From American Journal of Respiratory and Critical Care Medicine, 10/15/04 by Snider, Gordon L

To the Editor:

Wilkinson and colleagues (1) have published the first prospective study demonstrating the importance of early treatment on outcomes of chronic obstructive pulmonary disease (COPD) exacerbations. They defined an exacerbation as the presence for at least two consecutive days of an increase in any two major symptoms (dyspnea, sputum purulence, sputum amount) or increase in one major and one minor symptom (wheeze, sore throat, cough, symptoms of a common cold). Patients who received prompt treatment after the onset of an exacerbation were likely to recover more rapidly than those who delayed reporting their exacerbation and thus began treatment later. Patients who habitually failed to seek therapy for their exacerbations had poorer quality of life and were more likely to be hospitalized for management of an exacerbation.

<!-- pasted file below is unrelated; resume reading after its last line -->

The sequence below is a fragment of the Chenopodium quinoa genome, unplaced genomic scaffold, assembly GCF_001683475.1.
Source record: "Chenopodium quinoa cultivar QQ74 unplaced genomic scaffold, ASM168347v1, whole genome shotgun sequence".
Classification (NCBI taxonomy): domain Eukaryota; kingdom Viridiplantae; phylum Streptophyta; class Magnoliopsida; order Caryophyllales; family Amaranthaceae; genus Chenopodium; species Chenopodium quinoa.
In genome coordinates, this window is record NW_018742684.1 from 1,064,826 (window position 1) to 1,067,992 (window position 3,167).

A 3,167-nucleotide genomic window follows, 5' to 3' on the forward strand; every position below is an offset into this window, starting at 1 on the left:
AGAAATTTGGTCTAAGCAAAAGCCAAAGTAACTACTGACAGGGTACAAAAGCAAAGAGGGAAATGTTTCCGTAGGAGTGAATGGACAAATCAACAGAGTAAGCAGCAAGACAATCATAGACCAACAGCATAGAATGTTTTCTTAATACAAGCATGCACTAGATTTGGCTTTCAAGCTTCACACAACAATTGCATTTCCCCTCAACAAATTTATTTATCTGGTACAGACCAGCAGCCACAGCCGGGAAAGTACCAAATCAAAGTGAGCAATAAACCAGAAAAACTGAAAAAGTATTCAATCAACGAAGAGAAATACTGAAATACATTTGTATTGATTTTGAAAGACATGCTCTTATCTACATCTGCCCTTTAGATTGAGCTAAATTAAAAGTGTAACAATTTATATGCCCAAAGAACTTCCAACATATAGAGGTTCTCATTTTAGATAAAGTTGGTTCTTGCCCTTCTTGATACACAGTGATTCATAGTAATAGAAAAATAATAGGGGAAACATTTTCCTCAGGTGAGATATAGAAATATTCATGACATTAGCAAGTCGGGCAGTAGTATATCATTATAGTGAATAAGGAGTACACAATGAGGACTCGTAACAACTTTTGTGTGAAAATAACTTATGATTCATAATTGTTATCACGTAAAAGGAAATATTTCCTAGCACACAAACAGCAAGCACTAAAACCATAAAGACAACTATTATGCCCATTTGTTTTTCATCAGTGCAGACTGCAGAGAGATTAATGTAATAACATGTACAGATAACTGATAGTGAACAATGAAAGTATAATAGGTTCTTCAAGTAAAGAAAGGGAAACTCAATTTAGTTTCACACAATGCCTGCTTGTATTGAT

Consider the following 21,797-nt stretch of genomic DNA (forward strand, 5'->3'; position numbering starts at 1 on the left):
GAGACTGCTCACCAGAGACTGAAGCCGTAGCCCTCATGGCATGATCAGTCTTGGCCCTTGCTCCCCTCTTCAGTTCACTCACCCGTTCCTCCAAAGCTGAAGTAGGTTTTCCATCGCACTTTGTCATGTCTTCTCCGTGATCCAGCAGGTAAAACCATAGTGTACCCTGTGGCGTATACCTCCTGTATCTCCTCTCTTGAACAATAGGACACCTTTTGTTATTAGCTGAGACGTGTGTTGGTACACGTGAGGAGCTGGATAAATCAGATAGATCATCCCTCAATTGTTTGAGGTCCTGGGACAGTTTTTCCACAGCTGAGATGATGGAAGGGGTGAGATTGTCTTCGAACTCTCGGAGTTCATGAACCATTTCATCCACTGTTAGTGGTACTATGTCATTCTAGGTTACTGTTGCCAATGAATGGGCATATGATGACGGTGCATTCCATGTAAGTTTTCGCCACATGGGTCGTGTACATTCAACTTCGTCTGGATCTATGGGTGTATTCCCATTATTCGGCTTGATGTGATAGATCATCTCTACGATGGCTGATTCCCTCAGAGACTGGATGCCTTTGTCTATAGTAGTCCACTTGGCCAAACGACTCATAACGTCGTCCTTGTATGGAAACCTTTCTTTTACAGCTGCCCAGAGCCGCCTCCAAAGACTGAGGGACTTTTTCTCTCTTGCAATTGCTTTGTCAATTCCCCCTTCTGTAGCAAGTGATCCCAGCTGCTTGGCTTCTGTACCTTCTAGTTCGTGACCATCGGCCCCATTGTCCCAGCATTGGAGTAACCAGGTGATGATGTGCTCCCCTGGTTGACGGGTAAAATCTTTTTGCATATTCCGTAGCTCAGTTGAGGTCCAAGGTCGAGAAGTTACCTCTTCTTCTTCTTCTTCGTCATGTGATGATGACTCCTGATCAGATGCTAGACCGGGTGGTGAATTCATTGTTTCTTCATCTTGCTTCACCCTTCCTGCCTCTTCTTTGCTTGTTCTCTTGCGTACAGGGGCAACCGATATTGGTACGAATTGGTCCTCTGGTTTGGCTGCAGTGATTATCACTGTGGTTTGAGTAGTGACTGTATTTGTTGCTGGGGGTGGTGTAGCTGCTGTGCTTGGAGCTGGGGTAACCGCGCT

The authors point out the need for improved symptom recognition and earlier reporting of exacerbations by patients. They suggest patient education, methods of improving compliance, and self-management plans as suitable subjects for investigation.

The literature on self-management of COPD is controversial. Monninkhof and colleagues (2) did a 1-year randomized, controlled trial (RCT) on 248 patients with COPD, and Hermiz and colleagues (3) reported an RCT on 177 patients with COPD. Both of these studies failed to show positive effects of a selfmanagement program. Bourbeau and coworkers (4) performed an RCT on the effects of self-management in patients with moderate to severe COPD; they showed reduction in use of health care services and improved health status. Gallefoss (5), in an RCT on 62 patients with mild and moderate COPD, showed improved patient outcomes and reduced costs in a 12-month follow-up.